Recipe for Salmon with Mango Blueberry Salsa

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Recipe for vegetable soup

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Recipe Chicken Apple Quesadilla

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You are going to have to trust me on this one and try it.  This is the most delicious cauliflower you will ever eat

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Recipe for Mashed cauliflower

Getting Ready to Start Medical School

This morning we had a group of medical school applicants at Baylor for a “second look”. They asked some very good questions including the question that prompted me to write this post:

“What should I do to get ready to start medical school?

Set up your environment

The amount of material you will be asked to master in your first year of medical school is more than you’ve ever been asked to master before.  You have to approach it with a different strategy than you used in college.  One critical component of this strategy will be to keep up with the material – starting from the first day.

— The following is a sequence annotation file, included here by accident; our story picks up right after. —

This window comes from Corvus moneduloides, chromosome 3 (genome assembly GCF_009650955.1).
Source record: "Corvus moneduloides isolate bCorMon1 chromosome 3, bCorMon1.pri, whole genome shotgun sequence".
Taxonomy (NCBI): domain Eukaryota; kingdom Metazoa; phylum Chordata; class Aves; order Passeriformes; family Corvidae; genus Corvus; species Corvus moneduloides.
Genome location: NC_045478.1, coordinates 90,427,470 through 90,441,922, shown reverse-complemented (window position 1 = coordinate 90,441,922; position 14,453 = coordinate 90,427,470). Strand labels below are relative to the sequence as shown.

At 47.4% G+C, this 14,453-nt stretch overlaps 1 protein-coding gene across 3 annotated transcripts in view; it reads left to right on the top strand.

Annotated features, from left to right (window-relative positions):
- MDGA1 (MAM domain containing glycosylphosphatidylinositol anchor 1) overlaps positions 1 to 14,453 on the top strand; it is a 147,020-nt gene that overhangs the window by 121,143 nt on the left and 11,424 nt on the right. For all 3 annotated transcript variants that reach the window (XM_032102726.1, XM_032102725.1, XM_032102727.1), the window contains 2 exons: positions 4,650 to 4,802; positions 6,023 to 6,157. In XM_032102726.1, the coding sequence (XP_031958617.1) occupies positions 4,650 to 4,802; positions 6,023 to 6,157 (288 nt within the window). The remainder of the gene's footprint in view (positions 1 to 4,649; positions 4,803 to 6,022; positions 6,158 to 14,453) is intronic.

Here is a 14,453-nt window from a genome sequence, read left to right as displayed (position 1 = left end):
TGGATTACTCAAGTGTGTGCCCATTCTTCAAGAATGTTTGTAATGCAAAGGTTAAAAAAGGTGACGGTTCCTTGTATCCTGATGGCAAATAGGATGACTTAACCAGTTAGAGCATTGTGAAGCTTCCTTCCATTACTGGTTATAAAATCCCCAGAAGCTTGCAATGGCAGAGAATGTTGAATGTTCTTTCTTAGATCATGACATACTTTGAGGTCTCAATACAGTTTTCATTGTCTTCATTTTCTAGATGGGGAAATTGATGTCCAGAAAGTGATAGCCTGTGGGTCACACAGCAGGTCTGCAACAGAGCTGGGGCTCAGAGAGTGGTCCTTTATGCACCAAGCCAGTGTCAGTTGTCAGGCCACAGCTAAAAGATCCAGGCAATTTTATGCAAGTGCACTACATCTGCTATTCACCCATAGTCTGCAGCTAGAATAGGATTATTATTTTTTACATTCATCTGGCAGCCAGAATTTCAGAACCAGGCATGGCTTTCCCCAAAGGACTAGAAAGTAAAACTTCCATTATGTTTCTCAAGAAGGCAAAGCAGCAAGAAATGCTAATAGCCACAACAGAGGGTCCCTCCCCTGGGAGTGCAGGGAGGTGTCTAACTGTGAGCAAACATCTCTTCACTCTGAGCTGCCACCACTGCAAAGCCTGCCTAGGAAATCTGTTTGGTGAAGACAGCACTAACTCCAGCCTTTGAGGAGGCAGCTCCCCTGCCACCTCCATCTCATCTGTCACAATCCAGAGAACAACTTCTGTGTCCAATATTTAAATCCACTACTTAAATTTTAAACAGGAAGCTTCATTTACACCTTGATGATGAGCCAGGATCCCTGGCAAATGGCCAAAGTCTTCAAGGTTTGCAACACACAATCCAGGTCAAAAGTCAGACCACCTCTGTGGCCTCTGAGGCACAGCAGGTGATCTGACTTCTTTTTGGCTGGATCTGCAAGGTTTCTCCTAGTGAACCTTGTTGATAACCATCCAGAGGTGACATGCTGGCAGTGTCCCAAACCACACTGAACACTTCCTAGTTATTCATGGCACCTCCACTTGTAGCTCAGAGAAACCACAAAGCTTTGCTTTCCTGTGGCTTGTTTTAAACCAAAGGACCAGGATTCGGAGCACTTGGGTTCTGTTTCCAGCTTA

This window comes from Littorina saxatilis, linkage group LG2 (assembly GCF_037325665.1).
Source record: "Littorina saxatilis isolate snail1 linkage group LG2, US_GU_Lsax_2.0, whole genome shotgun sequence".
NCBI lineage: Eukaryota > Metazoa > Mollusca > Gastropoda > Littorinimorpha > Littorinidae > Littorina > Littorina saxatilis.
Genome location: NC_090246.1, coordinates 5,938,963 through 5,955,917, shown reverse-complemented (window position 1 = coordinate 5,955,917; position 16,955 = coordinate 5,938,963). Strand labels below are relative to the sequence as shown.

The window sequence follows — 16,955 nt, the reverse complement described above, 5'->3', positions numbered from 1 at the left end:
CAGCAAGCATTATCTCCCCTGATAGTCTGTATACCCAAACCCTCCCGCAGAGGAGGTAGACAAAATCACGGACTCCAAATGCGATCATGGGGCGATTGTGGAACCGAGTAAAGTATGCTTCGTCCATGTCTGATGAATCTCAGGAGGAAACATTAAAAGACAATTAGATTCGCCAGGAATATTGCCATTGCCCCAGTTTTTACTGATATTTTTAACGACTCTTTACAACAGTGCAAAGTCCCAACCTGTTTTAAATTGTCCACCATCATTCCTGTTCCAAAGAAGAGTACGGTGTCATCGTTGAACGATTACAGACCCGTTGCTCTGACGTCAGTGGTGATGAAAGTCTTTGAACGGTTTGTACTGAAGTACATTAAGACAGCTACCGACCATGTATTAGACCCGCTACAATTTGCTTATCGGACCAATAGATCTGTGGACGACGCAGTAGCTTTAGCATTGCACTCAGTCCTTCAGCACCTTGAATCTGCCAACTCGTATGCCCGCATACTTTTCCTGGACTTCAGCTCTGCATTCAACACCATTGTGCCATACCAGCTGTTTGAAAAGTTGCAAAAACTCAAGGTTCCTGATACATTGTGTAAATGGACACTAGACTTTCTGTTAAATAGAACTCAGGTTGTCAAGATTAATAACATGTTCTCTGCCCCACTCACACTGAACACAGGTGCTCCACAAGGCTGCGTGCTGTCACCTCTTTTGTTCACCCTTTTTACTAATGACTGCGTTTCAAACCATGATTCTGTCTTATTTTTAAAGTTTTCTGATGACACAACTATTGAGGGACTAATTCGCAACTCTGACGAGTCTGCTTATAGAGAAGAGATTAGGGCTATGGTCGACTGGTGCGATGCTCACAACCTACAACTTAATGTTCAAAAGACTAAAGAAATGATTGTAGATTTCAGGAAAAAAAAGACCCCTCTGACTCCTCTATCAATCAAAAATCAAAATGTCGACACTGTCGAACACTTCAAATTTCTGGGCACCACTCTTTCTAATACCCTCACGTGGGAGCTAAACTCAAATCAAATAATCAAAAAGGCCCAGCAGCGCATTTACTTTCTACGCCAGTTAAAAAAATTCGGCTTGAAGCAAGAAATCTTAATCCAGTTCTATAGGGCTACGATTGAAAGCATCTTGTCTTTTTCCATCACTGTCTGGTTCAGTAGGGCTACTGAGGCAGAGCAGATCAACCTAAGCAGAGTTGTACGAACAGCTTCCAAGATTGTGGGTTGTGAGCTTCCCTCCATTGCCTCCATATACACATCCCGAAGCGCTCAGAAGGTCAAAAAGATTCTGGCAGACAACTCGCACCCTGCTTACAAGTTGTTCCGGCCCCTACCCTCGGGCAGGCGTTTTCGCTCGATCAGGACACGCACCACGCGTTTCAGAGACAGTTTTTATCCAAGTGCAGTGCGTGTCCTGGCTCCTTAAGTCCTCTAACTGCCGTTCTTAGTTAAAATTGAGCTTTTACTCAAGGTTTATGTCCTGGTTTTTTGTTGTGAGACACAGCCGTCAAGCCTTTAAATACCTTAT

If you try to hook up your cable, organize your electricity and straighten out parking at your apartment during the first week, you will fall behind.  Take the time to come explore your new environment and get settled in at least a week before classes start.  A week doesn’t sound like much to miss, but it’s a significant amount of information in medical school! One of the important tasks to check off the list during the week you are settling in is to set up your study area.  Make sure you have a computer that will meet your needs and an area to study that is pleasant, ergonomic and comfortable.  Most students find a dual screen to be very helpful as you are moving through notes and slides to study.